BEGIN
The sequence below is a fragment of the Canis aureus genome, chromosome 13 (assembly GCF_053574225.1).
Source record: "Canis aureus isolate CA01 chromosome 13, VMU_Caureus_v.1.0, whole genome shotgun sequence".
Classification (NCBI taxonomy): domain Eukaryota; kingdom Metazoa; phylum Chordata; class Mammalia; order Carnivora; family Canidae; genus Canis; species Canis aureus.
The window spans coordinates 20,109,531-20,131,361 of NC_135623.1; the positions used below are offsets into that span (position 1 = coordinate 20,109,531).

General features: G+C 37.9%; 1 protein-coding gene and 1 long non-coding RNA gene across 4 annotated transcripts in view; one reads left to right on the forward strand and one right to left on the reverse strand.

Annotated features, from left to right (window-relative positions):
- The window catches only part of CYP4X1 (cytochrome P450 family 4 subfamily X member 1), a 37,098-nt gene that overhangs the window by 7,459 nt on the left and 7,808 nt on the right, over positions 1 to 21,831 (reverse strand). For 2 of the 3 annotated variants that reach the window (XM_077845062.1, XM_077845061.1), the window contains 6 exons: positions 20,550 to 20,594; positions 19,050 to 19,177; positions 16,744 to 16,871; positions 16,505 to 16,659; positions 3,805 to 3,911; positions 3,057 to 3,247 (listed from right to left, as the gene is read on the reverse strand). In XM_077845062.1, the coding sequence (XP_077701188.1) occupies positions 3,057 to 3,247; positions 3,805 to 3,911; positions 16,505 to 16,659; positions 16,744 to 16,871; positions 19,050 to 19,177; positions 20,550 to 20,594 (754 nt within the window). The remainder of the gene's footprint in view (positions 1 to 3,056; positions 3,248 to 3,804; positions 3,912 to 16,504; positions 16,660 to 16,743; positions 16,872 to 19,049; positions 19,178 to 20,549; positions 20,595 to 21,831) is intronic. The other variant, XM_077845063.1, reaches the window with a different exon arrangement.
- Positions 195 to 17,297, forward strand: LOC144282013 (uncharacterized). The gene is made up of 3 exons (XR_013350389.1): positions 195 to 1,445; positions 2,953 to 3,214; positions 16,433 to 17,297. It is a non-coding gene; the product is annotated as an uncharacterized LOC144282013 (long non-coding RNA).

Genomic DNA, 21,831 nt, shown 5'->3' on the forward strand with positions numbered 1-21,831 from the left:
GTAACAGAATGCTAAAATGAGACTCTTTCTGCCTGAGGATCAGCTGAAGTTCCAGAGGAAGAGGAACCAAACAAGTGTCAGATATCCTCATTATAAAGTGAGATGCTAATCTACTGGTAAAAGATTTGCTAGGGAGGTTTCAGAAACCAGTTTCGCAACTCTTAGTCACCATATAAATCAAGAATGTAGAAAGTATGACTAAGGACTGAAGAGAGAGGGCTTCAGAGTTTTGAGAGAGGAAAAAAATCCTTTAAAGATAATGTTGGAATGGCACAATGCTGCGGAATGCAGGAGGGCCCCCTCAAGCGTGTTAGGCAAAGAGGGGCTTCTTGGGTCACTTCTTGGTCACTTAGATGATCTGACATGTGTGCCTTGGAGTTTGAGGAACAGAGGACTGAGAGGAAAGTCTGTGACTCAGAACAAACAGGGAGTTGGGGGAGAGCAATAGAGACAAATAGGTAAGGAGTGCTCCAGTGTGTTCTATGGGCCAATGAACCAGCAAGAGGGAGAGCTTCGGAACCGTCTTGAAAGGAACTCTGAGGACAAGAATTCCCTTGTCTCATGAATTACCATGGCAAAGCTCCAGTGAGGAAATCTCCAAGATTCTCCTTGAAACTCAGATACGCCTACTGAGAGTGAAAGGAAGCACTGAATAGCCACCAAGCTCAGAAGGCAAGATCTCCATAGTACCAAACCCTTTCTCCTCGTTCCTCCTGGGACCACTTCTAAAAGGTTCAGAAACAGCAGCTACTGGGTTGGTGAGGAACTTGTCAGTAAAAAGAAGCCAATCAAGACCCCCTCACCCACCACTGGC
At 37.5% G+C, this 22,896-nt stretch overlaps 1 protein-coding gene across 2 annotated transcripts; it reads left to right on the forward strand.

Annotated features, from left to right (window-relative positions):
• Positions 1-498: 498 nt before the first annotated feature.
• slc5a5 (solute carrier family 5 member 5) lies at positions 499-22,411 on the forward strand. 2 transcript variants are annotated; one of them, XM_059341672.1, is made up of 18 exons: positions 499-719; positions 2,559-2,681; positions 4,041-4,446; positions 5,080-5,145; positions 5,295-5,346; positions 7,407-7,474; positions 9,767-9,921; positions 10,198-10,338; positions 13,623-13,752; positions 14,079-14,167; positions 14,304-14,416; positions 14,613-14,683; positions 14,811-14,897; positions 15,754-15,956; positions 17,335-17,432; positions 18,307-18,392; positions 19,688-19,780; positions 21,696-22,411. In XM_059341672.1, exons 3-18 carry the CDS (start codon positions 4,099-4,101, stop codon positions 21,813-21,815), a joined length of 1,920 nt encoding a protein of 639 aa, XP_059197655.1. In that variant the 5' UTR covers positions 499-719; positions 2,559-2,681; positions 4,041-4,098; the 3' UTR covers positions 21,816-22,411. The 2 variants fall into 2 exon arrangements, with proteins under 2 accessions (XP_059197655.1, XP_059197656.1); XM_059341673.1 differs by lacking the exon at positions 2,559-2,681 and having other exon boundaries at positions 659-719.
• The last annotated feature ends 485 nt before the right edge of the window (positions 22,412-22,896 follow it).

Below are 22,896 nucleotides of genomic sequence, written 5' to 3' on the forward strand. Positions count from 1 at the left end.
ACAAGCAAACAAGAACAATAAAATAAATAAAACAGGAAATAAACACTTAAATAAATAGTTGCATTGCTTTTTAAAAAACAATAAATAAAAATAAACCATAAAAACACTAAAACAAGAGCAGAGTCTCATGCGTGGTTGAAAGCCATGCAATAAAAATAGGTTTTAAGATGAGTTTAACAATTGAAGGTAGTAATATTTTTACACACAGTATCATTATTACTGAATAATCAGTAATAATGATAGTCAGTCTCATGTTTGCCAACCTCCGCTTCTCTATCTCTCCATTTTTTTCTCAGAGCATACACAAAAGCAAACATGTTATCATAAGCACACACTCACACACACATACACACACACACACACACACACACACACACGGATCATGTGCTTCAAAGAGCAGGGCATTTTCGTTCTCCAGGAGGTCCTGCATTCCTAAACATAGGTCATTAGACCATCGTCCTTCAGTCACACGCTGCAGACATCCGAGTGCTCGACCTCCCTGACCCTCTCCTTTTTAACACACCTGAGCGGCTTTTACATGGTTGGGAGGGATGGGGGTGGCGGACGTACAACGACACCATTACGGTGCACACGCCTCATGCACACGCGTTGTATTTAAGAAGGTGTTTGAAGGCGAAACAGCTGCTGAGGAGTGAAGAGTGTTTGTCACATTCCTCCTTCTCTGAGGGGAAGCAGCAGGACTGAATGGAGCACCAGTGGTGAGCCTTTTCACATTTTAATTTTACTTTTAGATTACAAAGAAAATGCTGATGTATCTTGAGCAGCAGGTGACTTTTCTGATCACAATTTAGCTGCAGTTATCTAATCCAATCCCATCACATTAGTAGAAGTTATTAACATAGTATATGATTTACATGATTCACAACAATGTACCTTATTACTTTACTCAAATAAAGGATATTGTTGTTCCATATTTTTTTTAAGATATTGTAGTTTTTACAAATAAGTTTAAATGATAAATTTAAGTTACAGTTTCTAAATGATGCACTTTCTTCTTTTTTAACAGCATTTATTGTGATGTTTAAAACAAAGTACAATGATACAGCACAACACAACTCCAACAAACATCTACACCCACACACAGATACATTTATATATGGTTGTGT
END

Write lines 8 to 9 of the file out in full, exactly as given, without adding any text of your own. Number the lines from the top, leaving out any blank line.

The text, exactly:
- Positions 195 to 17,297, forward strand: LOC144282013 (uncharacterized). The gene is made up of 3 exons (XR_013350389.1): positions 195 to 1,445; positions 2,953 to 3,214; positions 16,433 to 17,297. It is a non-coding gene; the product is annotated as an uncharacterized LOC144282013 (long non-coding RNA).

Genomic DNA, 21,831 nt, shown 5'->3' on the forward strand with positions numbered 1-21,831 from the left: